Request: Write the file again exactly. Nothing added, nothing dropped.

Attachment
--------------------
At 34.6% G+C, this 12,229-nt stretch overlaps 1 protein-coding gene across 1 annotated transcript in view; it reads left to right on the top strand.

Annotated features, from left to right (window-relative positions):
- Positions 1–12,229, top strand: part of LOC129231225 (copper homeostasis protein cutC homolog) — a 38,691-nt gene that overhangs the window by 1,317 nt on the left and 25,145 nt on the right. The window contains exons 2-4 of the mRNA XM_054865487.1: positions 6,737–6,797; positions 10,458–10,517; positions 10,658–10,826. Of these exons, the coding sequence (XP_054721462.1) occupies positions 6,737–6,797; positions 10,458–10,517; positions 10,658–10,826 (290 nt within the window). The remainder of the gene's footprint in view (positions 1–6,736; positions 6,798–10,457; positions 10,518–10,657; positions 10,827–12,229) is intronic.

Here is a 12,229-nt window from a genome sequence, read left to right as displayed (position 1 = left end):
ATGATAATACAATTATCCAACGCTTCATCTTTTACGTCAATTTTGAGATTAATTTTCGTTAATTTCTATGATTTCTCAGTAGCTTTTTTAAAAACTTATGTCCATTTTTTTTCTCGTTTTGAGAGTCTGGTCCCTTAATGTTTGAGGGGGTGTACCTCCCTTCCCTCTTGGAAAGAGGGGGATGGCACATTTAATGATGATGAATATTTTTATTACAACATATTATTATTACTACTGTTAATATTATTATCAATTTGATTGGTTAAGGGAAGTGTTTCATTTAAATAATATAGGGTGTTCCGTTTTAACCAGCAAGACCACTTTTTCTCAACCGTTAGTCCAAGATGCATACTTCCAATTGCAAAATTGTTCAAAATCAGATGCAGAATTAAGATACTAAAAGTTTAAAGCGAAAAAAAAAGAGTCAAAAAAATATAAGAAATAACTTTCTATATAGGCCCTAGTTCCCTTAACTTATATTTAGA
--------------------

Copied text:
At 34.6% G+C, this 12,229-nt stretch overlaps 1 protein-coding gene across 1 annotated transcript in view; it reads left to right on the top strand.

Annotated features, from left to right (window-relative positions):
- Positions 1–12,229, top strand: part of LOC129231225 (copper homeostasis protein cutC homolog) — a 38,691-nt gene that overhangs the window by 1,317 nt on the left and 25,145 nt on the right. The window contains exons 2-4 of the mRNA XM_054865487.1: positions 6,737–6,797; positions 10,458–10,517; positions 10,658–10,826. Of these exons, the coding sequence (XP_054721462.1) occupies positions 6,737–6,797; positions 10,458–10,517; positions 10,658–10,826 (290 nt within the window). The remainder of the gene's footprint in view (positions 1–6,736; positions 6,798–10,457; positions 10,518–10,657; positions 10,827–12,229) is intronic.

Here is a 12,229-nt window from a genome sequence, read left to right as displayed (position 1 = left end):
ATGATAATACAATTATCCAACGCTTCATCTTTTACGTCAATTTTGAGATTAATTTTCGTTAATTTCTATGATTTCTCAGTAGCTTTTTTAAAAACTTATGTCCATTTTTTTTCTCGTTTTGAGAGTCTGGTCCCTTAATGTTTGAGGGGGTGTACCTCCCTTCCCTCTTGGAAAGAGGGGGATGGCACATTTAATGATGATGAATATTTTTATTACAACATATTATTATTACTACTGTTAATATTATTATCAATTTGATTGGTTAAGGGAAGTGTTTCATTTAAATAATATAGGGTGTTCCGTTTTAACCAGCAAGACCACTTTTTCTCAACCGTTAGTCCAAGATGCATACTTCCAATTGCAAAATTGTTCAAAATCAGATGCAGAATTAAGATACTAAAAGTTTAAAGCGAAAAAAAAAGAGTCAAAAAAATATAAGAAATAACTTTCTATATAGGCCCTAGTTCCCTTAACTTATATTTAGA